Over the last few months or maybe even longer whenever I have attended any educational event, including a recent staff meeting, and of course on Twitter, the words: research, research-based or research-informed practice have been very much present. ‘Research’ has become one of the key words, buzz words, something that almost needs to be said otherwise one might not sound professional or credible enough. It feels like almost everyone is an expert on research, but definitely has an opinion on it.

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There is only one way: everybody.

Recently I have been fortunate enough to experience two very valuable professional events. One of them was The Intensive Outstanding Teacher Programme in order to eventually facilitate it and soon after I attended a Learning without Limits Network seminar at the Faculty of Education at Cambridge University.

Some important questions and reflections emerged during that time. Am I everybody’s teacher? Are all my students included in my lessons and do they know it? What is it like to be in my classroom for each individual student of mine?

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Seneca says it is our duty to ‘cultivate humanity’


Seneca says that it is our duty to ‘cultivate humanity’

In a publication ‘Schools for Human Flourishing’ Libby Nicholas and Prof John West-Burnham write that focus on the so-called academic subjects should not be at the expense of broader concerns around human development and human flourishing and it should start with the whole person as a unique individual.’ (Human flourishing and educational leadership, Schools for Human Flourishing, SSAT, Woodard Schools and The Church of England Education Office).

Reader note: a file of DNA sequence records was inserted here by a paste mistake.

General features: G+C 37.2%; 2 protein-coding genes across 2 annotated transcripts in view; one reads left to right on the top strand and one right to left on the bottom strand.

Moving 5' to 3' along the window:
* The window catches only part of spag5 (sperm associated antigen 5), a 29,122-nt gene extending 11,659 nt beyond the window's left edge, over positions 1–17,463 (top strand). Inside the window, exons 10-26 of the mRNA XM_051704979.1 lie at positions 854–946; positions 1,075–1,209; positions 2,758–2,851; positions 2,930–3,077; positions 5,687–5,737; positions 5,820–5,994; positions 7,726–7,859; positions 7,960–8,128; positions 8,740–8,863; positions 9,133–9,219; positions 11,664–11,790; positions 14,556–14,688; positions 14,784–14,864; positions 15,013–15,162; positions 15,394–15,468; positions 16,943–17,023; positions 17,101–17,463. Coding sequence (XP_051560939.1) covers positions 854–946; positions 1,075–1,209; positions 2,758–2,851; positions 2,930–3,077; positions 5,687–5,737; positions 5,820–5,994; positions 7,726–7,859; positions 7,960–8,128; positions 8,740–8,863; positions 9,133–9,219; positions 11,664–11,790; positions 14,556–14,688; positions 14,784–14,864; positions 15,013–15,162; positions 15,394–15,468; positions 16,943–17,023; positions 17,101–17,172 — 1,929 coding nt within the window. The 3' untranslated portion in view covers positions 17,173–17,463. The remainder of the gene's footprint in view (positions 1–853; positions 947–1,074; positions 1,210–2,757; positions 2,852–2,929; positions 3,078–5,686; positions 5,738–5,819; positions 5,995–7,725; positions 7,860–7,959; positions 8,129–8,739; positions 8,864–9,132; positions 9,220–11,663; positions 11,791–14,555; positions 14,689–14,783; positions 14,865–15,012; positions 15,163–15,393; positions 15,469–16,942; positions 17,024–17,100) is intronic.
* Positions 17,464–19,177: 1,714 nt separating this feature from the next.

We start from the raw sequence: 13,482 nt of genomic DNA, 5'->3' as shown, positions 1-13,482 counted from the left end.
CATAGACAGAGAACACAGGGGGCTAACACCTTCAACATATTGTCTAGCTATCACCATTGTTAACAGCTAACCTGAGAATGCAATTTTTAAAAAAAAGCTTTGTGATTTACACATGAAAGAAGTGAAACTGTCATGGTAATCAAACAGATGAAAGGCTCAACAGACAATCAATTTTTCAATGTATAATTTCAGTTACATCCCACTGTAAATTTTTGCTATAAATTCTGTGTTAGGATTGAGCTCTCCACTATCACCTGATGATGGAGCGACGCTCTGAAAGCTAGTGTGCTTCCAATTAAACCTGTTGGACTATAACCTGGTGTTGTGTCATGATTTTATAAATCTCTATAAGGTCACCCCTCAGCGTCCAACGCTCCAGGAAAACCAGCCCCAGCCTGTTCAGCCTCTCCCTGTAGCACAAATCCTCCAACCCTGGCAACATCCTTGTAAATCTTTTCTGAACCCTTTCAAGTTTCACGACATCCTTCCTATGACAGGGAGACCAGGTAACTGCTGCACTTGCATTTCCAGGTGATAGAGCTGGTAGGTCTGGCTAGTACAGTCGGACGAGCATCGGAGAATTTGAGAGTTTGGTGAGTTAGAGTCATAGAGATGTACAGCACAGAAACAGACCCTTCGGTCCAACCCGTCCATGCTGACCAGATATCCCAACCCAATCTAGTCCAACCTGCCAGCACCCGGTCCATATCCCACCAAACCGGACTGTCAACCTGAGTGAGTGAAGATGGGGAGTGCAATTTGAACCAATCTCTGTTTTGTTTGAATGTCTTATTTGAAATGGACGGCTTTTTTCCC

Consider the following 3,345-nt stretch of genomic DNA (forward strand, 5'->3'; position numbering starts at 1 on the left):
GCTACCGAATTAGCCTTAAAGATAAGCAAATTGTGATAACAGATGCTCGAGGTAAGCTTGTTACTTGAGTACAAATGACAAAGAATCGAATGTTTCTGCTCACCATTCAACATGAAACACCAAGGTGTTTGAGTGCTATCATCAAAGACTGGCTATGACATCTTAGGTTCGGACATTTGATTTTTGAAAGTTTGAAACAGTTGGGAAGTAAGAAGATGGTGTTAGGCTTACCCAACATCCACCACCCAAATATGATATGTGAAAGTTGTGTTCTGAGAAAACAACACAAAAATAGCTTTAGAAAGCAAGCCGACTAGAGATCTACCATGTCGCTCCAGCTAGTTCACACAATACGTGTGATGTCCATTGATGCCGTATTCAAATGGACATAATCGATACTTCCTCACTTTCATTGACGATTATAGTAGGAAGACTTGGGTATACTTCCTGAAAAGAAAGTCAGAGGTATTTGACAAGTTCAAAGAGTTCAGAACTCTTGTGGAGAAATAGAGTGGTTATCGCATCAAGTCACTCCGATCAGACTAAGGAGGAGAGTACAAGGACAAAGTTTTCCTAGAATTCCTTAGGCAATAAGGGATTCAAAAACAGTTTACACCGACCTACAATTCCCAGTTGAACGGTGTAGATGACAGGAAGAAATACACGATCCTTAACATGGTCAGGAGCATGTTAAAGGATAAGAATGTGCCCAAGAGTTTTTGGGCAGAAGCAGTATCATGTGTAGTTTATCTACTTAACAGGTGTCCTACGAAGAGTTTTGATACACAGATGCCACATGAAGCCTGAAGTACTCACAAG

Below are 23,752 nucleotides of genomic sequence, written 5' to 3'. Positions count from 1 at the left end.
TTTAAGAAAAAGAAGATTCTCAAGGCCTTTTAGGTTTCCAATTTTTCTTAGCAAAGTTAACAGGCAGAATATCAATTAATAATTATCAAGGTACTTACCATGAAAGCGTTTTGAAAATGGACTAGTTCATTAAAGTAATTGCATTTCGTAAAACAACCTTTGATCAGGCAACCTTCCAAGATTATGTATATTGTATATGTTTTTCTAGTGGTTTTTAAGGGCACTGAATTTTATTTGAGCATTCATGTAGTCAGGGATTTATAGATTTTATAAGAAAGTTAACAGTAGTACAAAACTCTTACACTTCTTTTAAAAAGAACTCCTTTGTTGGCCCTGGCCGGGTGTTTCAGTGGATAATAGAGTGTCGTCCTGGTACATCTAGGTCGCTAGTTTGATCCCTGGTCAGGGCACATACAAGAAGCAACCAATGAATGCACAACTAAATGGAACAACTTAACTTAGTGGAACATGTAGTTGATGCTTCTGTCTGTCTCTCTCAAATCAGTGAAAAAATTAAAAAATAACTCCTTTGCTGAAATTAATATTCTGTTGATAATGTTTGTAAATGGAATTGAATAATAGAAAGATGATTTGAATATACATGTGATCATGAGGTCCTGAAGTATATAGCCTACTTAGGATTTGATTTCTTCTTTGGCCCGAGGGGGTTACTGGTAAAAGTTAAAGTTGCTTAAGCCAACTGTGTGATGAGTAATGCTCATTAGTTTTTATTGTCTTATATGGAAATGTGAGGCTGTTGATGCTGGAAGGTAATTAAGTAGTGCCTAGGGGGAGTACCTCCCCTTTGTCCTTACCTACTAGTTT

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You get what you assess…


Assessment has been a focus of my interest, work and reading for many years, but still I find there is more to understand and discover.

I am convinced that there needs to be a lot more attention on developing assessment knowledge and skills in teacher training and professional development as such, because having mastery of assessment is one of the fundamental skills in teaching and learning. Continue reading →

‘Religious Education is here to stay’

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David Aldridge in his article: The case for Humanism in Religious Education, (Journal of Beliefs & Values, (2015) 36:1, 92-103, DOI: 10.1080/13617672.2015.1014650) makes a strong case for inclusion of Humanism in RE curriculum. Some of the arguments David presents have also prompted a reflection on my own experience of Religious Education I have had over the last ten years. Continue reading →